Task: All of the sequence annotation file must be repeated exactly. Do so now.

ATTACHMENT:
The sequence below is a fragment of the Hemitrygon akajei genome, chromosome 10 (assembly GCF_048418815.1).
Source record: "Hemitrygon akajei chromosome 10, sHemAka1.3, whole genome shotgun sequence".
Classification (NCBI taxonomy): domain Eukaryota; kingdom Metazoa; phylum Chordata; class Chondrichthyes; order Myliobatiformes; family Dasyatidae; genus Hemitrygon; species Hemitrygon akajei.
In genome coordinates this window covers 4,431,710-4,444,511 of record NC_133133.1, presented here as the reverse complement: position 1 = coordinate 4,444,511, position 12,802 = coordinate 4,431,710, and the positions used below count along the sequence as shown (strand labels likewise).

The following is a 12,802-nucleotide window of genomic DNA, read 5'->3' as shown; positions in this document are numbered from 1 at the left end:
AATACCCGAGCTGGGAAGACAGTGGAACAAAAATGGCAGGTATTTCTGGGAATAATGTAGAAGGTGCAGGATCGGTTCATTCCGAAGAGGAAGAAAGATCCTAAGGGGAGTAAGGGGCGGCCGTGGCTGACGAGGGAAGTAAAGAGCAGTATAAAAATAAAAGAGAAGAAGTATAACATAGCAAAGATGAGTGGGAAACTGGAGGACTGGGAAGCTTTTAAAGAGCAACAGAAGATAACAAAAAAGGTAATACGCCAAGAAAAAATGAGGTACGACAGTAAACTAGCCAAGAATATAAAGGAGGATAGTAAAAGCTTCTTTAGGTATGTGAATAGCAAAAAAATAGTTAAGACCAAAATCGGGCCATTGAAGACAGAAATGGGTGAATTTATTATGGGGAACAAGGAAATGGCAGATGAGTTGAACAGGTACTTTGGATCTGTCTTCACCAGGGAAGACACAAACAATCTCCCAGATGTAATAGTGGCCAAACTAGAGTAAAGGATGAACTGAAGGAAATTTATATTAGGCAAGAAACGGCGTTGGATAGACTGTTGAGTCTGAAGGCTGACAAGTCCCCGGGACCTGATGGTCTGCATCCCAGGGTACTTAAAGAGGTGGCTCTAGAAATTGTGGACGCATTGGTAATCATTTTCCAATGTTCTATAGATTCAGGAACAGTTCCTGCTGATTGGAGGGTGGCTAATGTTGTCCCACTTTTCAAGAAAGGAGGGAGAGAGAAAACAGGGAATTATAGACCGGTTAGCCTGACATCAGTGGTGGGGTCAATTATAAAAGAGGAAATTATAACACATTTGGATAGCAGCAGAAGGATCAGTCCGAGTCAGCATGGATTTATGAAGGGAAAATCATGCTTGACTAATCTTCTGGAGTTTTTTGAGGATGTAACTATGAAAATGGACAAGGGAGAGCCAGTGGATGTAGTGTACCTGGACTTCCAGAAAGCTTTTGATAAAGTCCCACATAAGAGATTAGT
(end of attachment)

The sequence below is a fragment of the Hemitrygon akajei genome, chromosome 10 (assembly GCF_048418815.1).
Source record: "Hemitrygon akajei chromosome 10, sHemAka1.3, whole genome shotgun sequence".
Classification (NCBI taxonomy): domain Eukaryota; kingdom Metazoa; phylum Chordata; class Chondrichthyes; order Myliobatiformes; family Dasyatidae; genus Hemitrygon; species Hemitrygon akajei.
In genome coordinates this window covers 4,431,710-4,444,511 of record NC_133133.1, presented here as the reverse complement: position 1 = coordinate 4,444,511, position 12,802 = coordinate 4,431,710, and the positions used below count along the sequence as shown (strand labels likewise).

The following is a 12,802-nucleotide window of genomic DNA, read 5'->3' as shown; positions in this document are numbered from 1 at the left end:
AATACCCGAGCTGGGAAGACAGTGGAACAAAAATGGCAGGTATTTCTGGGAATAATGTAGAAGGTGCAGGATCGGTTCATTCCGAAGAGGAAGAAAGATCCTAAGGGGAGTAAGGGGCGGCCGTGGCTGACGAGGGAAGTAAAGAGCAGTATAAAAATAAAAGAGAAGAAGTATAACATAGCAAAGATGAGTGGGAAACTGGAGGACTGGGAAGCTTTTAAAGAGCAACAGAAGATAACAAAAAAGGTAATACGCCAAGAAAAAATGAGGTACGACAGTAAACTAGCCAAGAATATAAAGGAGGATAGTAAAAGCTTCTTTAGGTATGTGAATAGCAAAAAAATAGTTAAGACCAAAATCGGGCCATTGAAGACAGAAATGGGTGAATTTATTATGGGGAACAAGGAAATGGCAGATGAGTTGAACAGGTACTTTGGATCTGTCTTCACCAGGGAAGACACAAACAATCTCCCAGATGTAATAGTGGCCAAACTAGAGTAAAGGATGAACTGAAGGAAATTTATATTAGGCAAGAAACGGCGTTGGATAGACTGTTGAGTCTGAAGGCTGACAAGTCCCCGGGACCTGATGGTCTGCATCCCAGGGTACTTAAAGAGGTGGCTCTAGAAATTGTGGACGCATTGGTAATCATTTTCCAATGTTCTATAGATTCAGGAACAGTTCCTGCTGATTGGAGGGTGGCTAATGTTGTCCCACTTTTCAAGAAAGGAGGGAGAGAGAAAACAGGGAATTATAGACCGGTTAGCCTGACATCAGTGGTGGGGTCAATTATAAAAGAGGAAATTATAACACATTTGGATAGCAGCAGAAGGATCAGTCCGAGTCAGCATGGATTTATGAAGGGAAAATCATGCTTGACTAATCTTCTGGAGTTTTTTGAGGATGTAACTATGAAAATGGACAAGGGAGAGCCAGTGGATGTAGTGTACCTGGACTTCCAGAAAGCTTTTGATAAAGTCCCACATAAGAGATTAGT